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William Ackman says CP’s ‘perceived energy exposure’ could provide investors with buying opportunity in company ‘that will grow at a high rate,’ director says.

Scott Eells/Bloomberg

Canadian Pacific Railway Ltd. director Bill Ackman says the plunge in oil prices that has hit the company's share price will dampen growth at the Calgary-based company.

CP shares have been on a roller coaster since October as investors weighed the effect of the lower crude prices on the company that has pegged one-third of its growth to soaring demand to move oil by train.

"Some of the growth will come from oil deliveries, and to the extent that there's less drilling in the United States and less oil sands recovery … that will have some effect on growth," Mr. Ackman said in an interview on Bloomberg Television.

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CP has not altered its revenue guidance as oil has plunged 43 per cent since Aug. 1, raising fears energy producers will slash production and cut rail shipments.

Mr. Ackman said markets have punished CP for its "perceived energy exposure," and provided a buying opportunity for investors.

"This is a company that will grow at a high rate," said Mr. Ackman, an activist investor whose firm, Pershing Square Capital Management LP, won a battle for control of CP's boardroom in 2012 and installed its own management team.

CP has said it plans to double its per-share profit and boost annual revenue to $10-billion, from $6-billion, by 2018. The Calgary-based railway said one-third of this growth will come from moving crude, and that oil carloads will almost double to about 200,000 next year.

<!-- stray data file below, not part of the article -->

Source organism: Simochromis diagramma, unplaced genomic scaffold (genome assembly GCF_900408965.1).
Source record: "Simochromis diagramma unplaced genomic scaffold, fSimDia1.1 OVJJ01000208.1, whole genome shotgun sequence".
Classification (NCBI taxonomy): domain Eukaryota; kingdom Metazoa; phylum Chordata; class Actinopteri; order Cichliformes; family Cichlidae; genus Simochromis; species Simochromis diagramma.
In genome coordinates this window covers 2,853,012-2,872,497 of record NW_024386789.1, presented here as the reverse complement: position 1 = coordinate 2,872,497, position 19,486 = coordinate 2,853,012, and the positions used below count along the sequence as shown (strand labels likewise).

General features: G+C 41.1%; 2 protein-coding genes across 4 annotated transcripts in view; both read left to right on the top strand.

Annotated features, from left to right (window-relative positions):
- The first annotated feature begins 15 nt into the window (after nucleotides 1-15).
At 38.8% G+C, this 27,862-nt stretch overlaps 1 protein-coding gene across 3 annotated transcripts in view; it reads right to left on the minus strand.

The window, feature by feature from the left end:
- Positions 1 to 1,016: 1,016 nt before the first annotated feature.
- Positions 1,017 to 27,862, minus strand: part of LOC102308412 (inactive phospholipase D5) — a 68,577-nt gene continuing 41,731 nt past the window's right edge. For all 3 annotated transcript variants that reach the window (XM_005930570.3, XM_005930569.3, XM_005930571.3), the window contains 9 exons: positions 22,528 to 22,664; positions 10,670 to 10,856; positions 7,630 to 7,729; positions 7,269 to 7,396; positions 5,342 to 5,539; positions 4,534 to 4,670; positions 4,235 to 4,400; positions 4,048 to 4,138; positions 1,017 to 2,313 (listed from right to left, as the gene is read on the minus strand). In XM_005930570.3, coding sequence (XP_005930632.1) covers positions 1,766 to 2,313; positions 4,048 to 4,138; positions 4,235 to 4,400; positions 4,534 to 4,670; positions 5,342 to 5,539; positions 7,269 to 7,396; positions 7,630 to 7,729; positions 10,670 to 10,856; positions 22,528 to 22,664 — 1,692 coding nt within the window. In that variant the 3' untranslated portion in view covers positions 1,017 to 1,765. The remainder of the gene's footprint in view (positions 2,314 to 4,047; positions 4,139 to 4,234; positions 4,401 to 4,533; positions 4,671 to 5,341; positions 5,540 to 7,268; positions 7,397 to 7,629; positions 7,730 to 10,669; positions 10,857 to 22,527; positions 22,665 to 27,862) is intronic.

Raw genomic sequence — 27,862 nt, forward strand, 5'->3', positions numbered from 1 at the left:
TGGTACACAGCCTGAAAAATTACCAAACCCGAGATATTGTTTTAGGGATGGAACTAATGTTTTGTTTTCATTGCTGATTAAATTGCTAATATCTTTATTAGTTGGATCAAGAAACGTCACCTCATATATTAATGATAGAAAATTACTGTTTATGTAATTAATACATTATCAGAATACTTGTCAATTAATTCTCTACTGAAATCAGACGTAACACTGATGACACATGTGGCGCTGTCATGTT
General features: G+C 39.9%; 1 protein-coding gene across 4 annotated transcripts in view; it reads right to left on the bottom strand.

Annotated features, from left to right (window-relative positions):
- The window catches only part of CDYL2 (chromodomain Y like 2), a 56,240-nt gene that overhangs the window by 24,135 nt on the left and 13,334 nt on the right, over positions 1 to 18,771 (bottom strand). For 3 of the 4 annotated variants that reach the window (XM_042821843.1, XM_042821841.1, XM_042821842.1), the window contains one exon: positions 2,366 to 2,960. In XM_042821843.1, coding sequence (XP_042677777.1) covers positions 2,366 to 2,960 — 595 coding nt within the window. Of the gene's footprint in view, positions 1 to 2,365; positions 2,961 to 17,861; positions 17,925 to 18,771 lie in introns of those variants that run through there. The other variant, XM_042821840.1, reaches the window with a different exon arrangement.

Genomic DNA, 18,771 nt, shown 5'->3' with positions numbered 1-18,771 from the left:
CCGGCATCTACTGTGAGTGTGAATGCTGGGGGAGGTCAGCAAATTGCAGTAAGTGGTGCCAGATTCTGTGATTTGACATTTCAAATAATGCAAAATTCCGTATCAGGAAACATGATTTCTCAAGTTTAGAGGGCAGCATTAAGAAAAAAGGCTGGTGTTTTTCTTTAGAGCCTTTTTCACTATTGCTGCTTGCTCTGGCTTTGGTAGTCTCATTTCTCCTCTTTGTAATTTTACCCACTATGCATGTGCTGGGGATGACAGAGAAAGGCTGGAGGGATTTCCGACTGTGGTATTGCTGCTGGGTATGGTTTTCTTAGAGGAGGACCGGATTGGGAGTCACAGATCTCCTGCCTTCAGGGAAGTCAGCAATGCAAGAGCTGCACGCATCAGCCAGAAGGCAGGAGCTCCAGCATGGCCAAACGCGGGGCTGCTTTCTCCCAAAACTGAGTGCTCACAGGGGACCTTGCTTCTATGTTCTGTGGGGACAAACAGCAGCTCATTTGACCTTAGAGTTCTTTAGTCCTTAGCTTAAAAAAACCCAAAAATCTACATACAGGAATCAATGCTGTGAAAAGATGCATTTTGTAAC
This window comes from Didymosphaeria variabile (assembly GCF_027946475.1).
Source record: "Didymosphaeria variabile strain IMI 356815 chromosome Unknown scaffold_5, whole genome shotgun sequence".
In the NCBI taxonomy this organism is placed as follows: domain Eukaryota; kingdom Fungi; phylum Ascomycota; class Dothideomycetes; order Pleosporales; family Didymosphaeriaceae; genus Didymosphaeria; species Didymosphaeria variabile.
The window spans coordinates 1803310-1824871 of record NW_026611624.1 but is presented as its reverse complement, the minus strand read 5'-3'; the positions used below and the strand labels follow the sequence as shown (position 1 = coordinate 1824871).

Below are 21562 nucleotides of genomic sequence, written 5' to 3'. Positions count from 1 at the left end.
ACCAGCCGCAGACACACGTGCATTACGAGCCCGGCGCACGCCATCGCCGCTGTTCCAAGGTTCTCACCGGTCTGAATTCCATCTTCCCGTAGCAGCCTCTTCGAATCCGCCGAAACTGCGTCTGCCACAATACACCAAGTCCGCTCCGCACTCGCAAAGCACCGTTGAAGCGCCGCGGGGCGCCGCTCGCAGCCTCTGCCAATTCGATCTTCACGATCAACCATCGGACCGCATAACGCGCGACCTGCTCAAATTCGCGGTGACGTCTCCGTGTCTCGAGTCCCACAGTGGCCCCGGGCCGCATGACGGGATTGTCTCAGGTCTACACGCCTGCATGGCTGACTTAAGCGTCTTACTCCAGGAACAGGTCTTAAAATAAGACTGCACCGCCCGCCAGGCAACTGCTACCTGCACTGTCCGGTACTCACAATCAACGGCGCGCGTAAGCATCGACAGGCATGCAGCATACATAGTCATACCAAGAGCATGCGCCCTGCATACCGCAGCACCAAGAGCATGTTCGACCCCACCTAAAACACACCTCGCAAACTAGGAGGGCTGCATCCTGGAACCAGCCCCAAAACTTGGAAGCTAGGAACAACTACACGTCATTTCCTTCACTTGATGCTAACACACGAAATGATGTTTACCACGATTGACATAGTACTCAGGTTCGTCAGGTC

A CP spokesman said on Wednesday that the company is sticking with its projection. "There is no sense of a crisis and there is no sense of a need to change our expectations for volumes going forward," said Martin Cej, adding that the outlook was conservative.

CP will spend about $1-billion on diesel fuel this year. Falling oil prices are a wash for the company, Mr. Cej said.

For CP and Canadian National Railway Co., the business of moving oil, drilling pipes and sand for hydraulic fracturing has grown to about 8 to 10 per cent of total revenue.

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Mr. Cej said much of the company's crude contracts are long term and weighted toward the Alberta oil sands, not the Bakken oil fields of North Dakota, where the price differential with benchmark West Texas intermediate (WTI) oil is much narrower.

The price differences, or spreads, are closely watched by oil shippers; they make money by buying oil in Alberta or the Bakken and selling it at higher prices to U.S. refineries. On Wednesday, the spread between WTI and Western Canadian Select was $16 (U.S.) a barrel, compared with about $5 for Bakken oil.

Since the beginning of October, the share prices of CP and CN have fallen by 5 and 3 per cent, respectively, compared with a 36-per-cent decline in the price of a barrel of oil.

Brandon Oglenski, an equities analyst with Barclays Capital Inc., said lower oil prices could reduce railway profits, but investors have already priced in the softer 2015 energy market.

Mr. Ackman also addressed the failed merger talks with Florida-based CSX Corp. He said consolidation will be driven by "common sense, and the owners of the business" as well as the need for railways to become more efficient in order to meet the needs of a growing economy.

"The management team at CP has done a remarkable job to take the worst-run railroad in North America and I think pretty soon it will be the best-run in terms of pure operating metrics. And if you apply those same metrics to another [railway], you can create enormous value," Mr. Ackman said.

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